Jaime Sloane: How did Juicy Music come together?
Robbie Rivera: Juicy Music came together because nobody wanted to release my music. I was producing music back in 1999 when I finished college, and a lot of record companies didn’t want to buy my music. I don’t know if they didn’t like it, who knows. So I just said “Screw this, I’m going to release it on my own.”
I came up with a few bucks and got a vinyl and started promoting it myself in the clubs in Miami beach and Puerto Rico, and eventually it got to a distributor in New York who called me up and said he wanted to buy a bunch of copies. Like 1,000 copies.
We called it Robbie Rivera Records back then, R&R Records. But then my girlfriend, who’s now my wife Monica, said “Let’s call it Juicy Music.” And I liked it.
Jaime Sloane: So Juicy Beach was kind of a spin off from that?
Robbie Rivera: We were doing some parties during Winter Music Conference at smaller venues, on Tuesdays and Thursdays. They were selling out really fast, people were standing outside and couldn’t get in. I used to have all of these DJs play with me that I knew personally. Like the first Juicy Miami parties were with me, Benny Benassi, Steve Angello, all these guys who were starting out. And we realized that we needed a bigger place.
Monica said “Let’s just do a day party that turns into a night party.” We know the owner of Nikki Beach so well he was like “Just do it here.” It’s been a great event, we’ve done seven of them. And now I want to branch out to New York and other cities in the US.
Jaime Sloane: That kind of leads to my next question which is why did you decide to take your Juicy party to New York? How do you think the New York edition will compare to your Winter Music Conference ragers on Nikki Beach?
Robbie Rivera: It’s exciting because I’ve never done a big Juicy part outside of Winter Music Conference. I’ve had so many people ask me why I didn’t have a Juicy party in New York for so many years, and when the opportunity came up this summer to host it at Governors Island - which is the perfect venue for our brand and our party - I didn’t have to think about it twice. I said “Let’s do it, let’s just go for it.”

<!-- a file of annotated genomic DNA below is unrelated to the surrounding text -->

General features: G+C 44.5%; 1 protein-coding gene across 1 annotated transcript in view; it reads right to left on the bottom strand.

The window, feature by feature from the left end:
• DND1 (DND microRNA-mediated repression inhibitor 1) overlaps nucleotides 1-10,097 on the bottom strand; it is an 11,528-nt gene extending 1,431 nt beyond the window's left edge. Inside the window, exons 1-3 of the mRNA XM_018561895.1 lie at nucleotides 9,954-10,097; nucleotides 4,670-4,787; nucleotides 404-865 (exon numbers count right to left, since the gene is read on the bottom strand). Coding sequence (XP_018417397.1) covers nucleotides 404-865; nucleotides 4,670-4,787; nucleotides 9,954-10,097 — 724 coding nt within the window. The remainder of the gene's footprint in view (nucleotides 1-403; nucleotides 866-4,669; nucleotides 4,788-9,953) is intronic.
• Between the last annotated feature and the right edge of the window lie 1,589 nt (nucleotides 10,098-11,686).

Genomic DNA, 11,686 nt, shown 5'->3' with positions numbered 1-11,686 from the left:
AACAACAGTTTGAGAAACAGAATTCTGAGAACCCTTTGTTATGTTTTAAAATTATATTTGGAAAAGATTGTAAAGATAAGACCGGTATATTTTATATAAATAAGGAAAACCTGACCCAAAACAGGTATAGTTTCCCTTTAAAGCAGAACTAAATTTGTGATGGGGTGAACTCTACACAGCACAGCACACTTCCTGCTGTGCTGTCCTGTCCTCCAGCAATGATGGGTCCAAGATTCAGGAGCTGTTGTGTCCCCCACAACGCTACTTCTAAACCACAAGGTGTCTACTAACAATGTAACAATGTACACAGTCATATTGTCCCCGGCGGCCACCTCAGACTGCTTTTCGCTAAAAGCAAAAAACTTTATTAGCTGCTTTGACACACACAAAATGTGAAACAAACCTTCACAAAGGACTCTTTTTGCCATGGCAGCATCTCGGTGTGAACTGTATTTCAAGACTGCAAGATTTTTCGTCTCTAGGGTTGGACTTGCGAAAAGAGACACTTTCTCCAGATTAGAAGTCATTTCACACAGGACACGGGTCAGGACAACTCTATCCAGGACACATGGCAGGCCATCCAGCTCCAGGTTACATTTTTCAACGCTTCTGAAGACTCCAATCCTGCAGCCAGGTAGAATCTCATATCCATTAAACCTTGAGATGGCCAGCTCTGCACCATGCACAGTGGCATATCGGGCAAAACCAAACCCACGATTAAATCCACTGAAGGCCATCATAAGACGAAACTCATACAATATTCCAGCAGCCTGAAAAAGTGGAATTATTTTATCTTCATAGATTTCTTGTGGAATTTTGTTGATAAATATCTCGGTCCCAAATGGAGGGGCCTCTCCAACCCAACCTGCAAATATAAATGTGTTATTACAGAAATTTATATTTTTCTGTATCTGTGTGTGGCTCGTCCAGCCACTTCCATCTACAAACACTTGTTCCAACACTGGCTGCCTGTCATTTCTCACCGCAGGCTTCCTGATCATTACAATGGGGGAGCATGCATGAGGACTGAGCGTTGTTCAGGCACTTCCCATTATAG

It’s selling a lot of tickets and getting a lot of responses from people of all ages, like anywhere between 18-30. Because the party has been around for so long, it’s going to be a good mixture of people.
Jaime Sloane: You’re a little over a month out of your “Dance or Die Bus Tour.” How was it?
Robbie Rivera: That was great. We got this bus with a bed in the back, two flat-screen TVs, wifi, direct TV. I had my tour manager, my friends. We just drove for 30 days all over the US and played big venues to small, tiny bars and colleges. It was awesome.
We were promoting the album a lot. We had Bassjackers performing and also Peace Treaty. It turned out to be great.
Jaime Sloane: Did you find that your fans were receptive to the tracks you played off of newly released album “Dance or Die?”
Robbie Rivera: For sure. My sound changes every year. I try to keep up with the trends while mixing in my old school style. I think it’s working.
Jaime Sloane: Where do you see yourself taking Juicy Music in the year to come?
Robbie Rivera: We’re going to be doing brand new parties in many places. I would love to tell you everything because there’s so much going on. We’re trying to branch out with events, music compilations and merchandise. A lot of shirts, bags, that stuff. My goal is to bring us to a big, humungous festival. That’s the plan and we’re going to do it big!